The state of Chile is at a crossroads: one path promising liberal democracy and the other to potential socialism. The choice is up to the Constitutional Convention, an elected body of 155 citizens equally made up of men and women. As of December 15 of 2020, “Chilean lawmakers approved a bill to reserve 17 of 155 seats for representatives of indigenous communities in [the] upcoming constitutional convention,” including members of the Mapuche community. The Mapuche are one of the largest and often repressed indigenous groups that make up only 9.1% of the Chilean population as of 2021, according to the CIA World Factbook. They are considered one of the most impoverished groups within the nation, with much of the Mapuche population living within the rural Araucanía region, the poorest region in Chile according to the International Work Group for Indigenous Affairs.
One of these Mapuche representatives, Elisa Loncón, was not only selected to represent her community, but also invited to the constitutional convention itself, as she was voted to lead as the president of this event on July 12th. Though the process to vote on a new constitution that will remove the repressive constitution of Pinochet from the system is a sound practice that has been pushed for by the Chilean people for years, the act of rewriting a constitution is a risky and uncertain move that could change the landscape of Chilean democracy for better or worse.
As a growing democracy moves past the age of Pinochet, numerous reforms to the negotiated constitution have occurred, with amendments in 2005 aiming Chile towards a better democracy with amendments “…reducing the Presidential term from 6 to 4 years, reducing military influence in politics—by transforming the National Security Council into an advisory body to the President, eliminating appointed senatorial seats, and giving the President the power to dismiss the commanders-in-chief of the armed forces and the national police—and removing the current electoral system from the constitution in order to open the process to future reform,” (“Constitutional History Of Chile” 2020). In 2013, Michele Bachelet, a member of the socialist party, was elected to her second term of office as President, since her first term ended in 2010 and couldn’t have a consecutive term due to constitutional constraints on the office. Part of her presidential campaign promised to replace the Pinochet constitution, claiming it was time for Chile to establish a better democracy using a stronger foundation. These promises proved to be empty through her second term, despite many protests promoting the change.
In October 2020, millions of Chileans voted ‘yes’ to rewriting their constitution under President Sebastian Pinera’s administration and won by a landslide. According to Reuters, the center-right office holder said the new charter must include “… ‘the legacy of past generations, the will of present generations and the hopes of generations to come,’ he said,” (Cambero et al. 2018). The vote in favor of rewriting the constitution is supported by Chileans who want the new document to encompass more equality in healthcare, education, and pensions, as well as recognition of Chile’s Mapuche indigenous population and their rights. According to Reuters, “…The 155-seat convention of citizens will be elected in April and have up to a year to agree to a draft text, with proposals approved by a two-thirds majority. Chileans will then vote again on whether they accept the text or want to revert to the previous constitution,” (Ramos Miranda, Sherwood and Laing 2020).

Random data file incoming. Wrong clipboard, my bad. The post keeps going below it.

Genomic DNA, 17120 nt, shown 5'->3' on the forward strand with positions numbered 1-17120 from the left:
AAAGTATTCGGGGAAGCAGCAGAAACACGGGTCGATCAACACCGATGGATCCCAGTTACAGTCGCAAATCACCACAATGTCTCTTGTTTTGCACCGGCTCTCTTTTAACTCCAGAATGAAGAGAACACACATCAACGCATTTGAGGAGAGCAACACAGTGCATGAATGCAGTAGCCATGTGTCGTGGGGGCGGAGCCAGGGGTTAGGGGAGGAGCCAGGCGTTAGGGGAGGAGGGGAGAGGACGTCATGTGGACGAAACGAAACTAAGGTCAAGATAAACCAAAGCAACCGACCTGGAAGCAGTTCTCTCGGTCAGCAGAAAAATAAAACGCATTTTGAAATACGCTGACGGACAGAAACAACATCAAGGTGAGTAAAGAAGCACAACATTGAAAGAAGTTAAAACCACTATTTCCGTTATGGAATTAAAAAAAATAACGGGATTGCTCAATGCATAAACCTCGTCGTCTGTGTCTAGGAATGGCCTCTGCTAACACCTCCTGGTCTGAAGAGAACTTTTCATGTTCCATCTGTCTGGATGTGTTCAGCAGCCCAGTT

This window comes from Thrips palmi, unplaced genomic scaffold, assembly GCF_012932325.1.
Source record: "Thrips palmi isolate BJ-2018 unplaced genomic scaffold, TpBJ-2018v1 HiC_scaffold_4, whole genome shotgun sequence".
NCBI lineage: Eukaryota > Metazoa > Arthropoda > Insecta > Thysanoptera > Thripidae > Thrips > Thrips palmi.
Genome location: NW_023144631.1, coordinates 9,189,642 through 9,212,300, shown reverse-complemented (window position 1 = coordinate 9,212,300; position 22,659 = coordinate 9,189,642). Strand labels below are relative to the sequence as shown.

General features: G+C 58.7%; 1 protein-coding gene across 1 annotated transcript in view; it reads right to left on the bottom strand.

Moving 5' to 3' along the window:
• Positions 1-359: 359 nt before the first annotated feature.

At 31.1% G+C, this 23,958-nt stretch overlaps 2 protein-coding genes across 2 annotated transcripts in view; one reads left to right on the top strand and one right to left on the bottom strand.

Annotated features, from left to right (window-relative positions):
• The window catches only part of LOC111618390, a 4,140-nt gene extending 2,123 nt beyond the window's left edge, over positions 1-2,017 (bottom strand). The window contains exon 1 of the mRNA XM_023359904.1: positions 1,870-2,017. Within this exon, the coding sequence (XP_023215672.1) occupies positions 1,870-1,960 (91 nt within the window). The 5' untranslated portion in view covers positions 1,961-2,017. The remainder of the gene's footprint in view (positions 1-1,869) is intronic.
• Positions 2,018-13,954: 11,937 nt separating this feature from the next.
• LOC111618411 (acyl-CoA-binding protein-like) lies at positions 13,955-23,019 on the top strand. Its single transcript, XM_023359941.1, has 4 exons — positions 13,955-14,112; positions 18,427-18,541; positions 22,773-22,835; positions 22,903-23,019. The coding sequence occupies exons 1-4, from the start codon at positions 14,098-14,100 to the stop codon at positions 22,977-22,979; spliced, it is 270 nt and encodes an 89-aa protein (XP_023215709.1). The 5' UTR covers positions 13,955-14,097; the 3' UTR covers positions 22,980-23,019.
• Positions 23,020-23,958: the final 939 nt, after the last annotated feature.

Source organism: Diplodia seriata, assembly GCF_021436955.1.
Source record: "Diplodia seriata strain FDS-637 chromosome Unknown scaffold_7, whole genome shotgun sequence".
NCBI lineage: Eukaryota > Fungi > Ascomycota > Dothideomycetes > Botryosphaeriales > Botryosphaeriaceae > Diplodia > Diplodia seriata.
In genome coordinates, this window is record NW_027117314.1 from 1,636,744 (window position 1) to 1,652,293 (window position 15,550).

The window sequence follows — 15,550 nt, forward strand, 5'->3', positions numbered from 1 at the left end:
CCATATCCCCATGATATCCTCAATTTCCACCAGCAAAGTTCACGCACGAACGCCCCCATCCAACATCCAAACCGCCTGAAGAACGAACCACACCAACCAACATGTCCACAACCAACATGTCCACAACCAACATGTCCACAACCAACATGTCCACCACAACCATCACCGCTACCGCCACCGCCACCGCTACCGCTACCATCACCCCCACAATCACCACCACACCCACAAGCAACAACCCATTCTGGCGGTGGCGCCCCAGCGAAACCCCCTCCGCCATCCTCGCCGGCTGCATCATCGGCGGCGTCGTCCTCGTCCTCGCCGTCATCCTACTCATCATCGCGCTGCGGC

Hopes are high for this convention to further promote liberal democracy in Chile via pushes for better recognition and equality for the state’s indigenous groups, women, members of the LGBTQIA community, and other minorities, as well as fair access to health, pensions and education for all. However, as Chile’s rocky history with democracy has shown, there is room for error that could potentially dash these hopes. There are growing tensions surrounding the voted members of the constitutional convention, with members of the Mapuche community arguing whether Loncón, who has two PhD’s and postdoctoral studies in, among others, the Netherlands, should’ve been selected to represent them instead of Francisca Linconao, an ancestral authority within the community.
Alongside this debate, Rodrigo Rojas Vade, a key member of the convention and a prominent protest leader, confessed to his Instagram that he had lied about his leukemia diagnosis and about ever having chemotherapy treatments after local newspapers conducted investigations about his mismatched stories, a crucial factor that led to his political climb. Such uncertainties force the convention to begin reclaiming the trust that was lost by this member’s actions and to proclaim such a breach of trust as a one-off incident, not a widespread phenomenon within the elected body.
According to Bartlett, however, despite wanting to step down from his position due to this deception, “… there is no clear mechanism by which he can do so. Delegates are beholden to the same rules as Chile’s congresspeople, meaning that they are unable to resign unless severe illness inhibits their work. Rojas Vade’s exclusion will not affect the super-majority held by leftists and independents in the convention – where two-thirds must vote in favour of legislation for it to pass – but it remains unclear how a departure would be handled.” With this in the minds of the Chilean people who voted for these delegates, as well as those who refused to, the Constitutional Convention could be seen as another politically rigged elitist system that’ll sooner lie to the nation than do something honest, which could spell disaster for the newly drafted constitution, no matter how free and fair the document could be.